The Reagan Revolution was based on the deregulation of the banking industry, followed by the promotion of overseas outsourcing of industry. The restraints were further removed by the Clinton administration with NAFTA and the repeal of the Glass-Steagall prohibition on the mingling of deposit and investment banking.
By the end of the Clinton years the dot.com bubble had burst, and the economy was reeling. George W. Bush tried to pay for tax cuts for the rich and the wars in Afghanistan and Iraq by colluding with Alan Greenspan’s Federal Reserve to pump up the economy with the housing bubble, but by 2007 this too was collapsing. Barack Obama was elected in 2004 after agreeing to support the gigantic Wall Street bailout. Only the massive issuance of T-Bonds and their sale at zero interest to U.S. banks and foreign nations has kept the economy afloat, even as new trade agreements have been proposed. The prognosis remains dark for a country whose industrial dynamism is barely a memory.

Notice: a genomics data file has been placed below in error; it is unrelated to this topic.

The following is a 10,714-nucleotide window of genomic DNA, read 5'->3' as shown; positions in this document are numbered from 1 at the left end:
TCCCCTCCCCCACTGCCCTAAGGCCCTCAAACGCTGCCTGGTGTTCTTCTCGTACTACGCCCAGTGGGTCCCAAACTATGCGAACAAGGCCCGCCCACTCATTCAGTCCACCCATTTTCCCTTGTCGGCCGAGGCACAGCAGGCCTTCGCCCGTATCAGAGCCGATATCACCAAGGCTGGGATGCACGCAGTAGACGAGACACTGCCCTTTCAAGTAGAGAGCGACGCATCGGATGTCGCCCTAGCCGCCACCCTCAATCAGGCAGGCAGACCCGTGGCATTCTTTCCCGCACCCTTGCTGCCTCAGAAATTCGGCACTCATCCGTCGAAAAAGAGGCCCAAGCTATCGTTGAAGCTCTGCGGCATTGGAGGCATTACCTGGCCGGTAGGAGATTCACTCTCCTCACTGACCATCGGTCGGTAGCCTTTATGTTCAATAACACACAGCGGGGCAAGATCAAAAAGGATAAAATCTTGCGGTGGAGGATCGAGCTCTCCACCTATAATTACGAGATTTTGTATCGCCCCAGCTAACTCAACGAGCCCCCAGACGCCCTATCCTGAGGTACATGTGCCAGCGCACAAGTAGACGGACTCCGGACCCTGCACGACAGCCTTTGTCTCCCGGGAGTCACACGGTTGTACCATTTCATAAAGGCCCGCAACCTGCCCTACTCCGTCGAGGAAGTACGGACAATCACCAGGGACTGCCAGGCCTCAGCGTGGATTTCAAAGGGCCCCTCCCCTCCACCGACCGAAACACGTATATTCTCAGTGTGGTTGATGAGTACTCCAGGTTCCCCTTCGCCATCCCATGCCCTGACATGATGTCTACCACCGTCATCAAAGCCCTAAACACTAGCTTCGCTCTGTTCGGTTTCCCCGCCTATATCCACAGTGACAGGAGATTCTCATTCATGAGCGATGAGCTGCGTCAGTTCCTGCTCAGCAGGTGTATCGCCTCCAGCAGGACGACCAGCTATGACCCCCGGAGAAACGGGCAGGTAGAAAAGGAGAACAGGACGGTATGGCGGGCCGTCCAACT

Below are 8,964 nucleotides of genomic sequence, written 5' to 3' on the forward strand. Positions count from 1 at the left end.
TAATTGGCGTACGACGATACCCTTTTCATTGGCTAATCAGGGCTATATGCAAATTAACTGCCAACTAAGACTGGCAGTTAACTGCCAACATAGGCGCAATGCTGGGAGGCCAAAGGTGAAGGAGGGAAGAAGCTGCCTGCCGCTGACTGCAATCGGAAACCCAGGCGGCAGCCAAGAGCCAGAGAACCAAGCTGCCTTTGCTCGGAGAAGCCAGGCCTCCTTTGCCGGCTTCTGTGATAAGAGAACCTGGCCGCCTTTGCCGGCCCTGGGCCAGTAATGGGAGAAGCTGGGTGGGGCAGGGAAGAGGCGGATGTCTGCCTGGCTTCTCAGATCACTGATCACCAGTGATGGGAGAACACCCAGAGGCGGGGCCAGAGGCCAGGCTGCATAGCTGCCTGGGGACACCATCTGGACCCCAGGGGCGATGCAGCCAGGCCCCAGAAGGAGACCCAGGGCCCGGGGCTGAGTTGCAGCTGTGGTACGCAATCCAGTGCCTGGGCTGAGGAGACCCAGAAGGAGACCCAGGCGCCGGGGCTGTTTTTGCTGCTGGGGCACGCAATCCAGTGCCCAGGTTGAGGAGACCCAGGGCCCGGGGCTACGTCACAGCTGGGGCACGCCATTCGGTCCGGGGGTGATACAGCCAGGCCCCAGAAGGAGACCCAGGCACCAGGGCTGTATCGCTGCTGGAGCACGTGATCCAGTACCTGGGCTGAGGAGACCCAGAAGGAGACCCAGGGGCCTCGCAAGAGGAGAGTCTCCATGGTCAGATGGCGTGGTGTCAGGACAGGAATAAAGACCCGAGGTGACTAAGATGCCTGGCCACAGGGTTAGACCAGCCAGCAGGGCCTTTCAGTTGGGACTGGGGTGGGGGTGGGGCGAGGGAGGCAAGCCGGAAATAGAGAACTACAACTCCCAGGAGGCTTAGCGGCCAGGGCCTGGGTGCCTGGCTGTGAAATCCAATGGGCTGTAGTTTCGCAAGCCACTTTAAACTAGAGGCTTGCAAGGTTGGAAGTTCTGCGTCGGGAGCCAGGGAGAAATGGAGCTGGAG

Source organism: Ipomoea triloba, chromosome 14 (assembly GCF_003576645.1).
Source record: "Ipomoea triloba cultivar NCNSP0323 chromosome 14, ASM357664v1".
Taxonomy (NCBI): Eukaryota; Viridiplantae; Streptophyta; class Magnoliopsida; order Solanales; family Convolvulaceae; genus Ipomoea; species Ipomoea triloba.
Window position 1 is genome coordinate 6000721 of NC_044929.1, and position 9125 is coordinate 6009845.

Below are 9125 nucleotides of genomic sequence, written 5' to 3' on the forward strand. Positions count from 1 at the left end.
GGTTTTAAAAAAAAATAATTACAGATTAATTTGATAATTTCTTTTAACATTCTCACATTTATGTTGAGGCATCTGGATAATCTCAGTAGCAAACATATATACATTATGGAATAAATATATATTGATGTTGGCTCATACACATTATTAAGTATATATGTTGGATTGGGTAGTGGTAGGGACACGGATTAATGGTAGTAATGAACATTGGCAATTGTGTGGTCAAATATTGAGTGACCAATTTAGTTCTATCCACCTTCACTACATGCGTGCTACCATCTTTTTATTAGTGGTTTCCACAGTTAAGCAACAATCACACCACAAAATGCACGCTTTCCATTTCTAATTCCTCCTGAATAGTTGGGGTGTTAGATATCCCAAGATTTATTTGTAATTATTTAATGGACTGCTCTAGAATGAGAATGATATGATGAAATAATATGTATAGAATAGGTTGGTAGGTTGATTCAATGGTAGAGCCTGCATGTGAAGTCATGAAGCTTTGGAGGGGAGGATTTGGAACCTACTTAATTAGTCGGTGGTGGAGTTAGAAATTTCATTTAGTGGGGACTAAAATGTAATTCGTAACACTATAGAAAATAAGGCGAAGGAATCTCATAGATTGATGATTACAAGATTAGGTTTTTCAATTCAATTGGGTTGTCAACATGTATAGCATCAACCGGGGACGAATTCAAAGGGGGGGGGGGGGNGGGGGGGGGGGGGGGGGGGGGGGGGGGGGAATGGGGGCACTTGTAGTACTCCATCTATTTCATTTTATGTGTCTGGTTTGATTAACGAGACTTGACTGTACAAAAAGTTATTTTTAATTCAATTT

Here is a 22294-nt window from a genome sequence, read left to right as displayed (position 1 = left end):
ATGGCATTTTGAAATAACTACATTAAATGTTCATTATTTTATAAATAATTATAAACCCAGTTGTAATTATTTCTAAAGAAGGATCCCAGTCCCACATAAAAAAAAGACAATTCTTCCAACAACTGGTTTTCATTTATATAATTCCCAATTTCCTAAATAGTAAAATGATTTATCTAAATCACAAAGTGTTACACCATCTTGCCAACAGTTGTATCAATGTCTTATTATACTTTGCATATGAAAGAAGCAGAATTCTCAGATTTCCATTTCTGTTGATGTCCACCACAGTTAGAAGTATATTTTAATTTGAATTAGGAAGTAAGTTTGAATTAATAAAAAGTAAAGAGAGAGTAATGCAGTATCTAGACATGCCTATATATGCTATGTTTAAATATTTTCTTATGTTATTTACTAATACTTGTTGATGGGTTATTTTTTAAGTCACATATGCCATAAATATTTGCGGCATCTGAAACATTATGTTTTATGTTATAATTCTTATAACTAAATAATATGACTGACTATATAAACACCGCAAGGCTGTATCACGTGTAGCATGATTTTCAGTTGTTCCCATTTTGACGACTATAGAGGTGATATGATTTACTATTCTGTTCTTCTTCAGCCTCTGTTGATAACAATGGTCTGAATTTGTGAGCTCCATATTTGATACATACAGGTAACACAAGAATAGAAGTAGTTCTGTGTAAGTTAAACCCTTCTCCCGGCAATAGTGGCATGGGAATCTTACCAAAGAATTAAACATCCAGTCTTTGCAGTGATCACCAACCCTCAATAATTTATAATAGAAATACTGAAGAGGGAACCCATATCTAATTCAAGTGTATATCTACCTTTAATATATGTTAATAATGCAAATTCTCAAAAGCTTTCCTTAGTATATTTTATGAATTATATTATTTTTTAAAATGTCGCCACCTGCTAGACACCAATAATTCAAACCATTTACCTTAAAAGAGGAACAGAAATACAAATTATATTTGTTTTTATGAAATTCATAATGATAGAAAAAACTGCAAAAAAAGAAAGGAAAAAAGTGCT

From the election of George Washington as the country’s first president in 1788 to Lincoln’s election in 1860, 72 years had passed. Remarkably, this is exactly the time period between Lincoln’s election and that of FDR in 1932. 72 more years brought us to 2004. By then, crisis loomed again, but instead of electing an epoch-making reformer, we got George W. Bush’s second term and an onrushing catastrophe. Then we got the false dawn of Barack Obama. Even as we speak, the crisis remains unresolved.
I think we can say with some degree of confidence that the only candidate in 2016 who has a program that can solve the issues we now face is Bernie Sanders. Can it be that this poverty-born Jewish senator from the small state of Vermont is the Lincoln or Roosevelt of our era? Unlikely as that may seem, only time will tell. But first he must be nominated—and then elected. And that is up to us.
Richard C. Cook is a retired federal analyst and former whistleblower. Two of his books are « Challenger Revealed » and « We Hold These Truths: The Hope of Monetary Reform »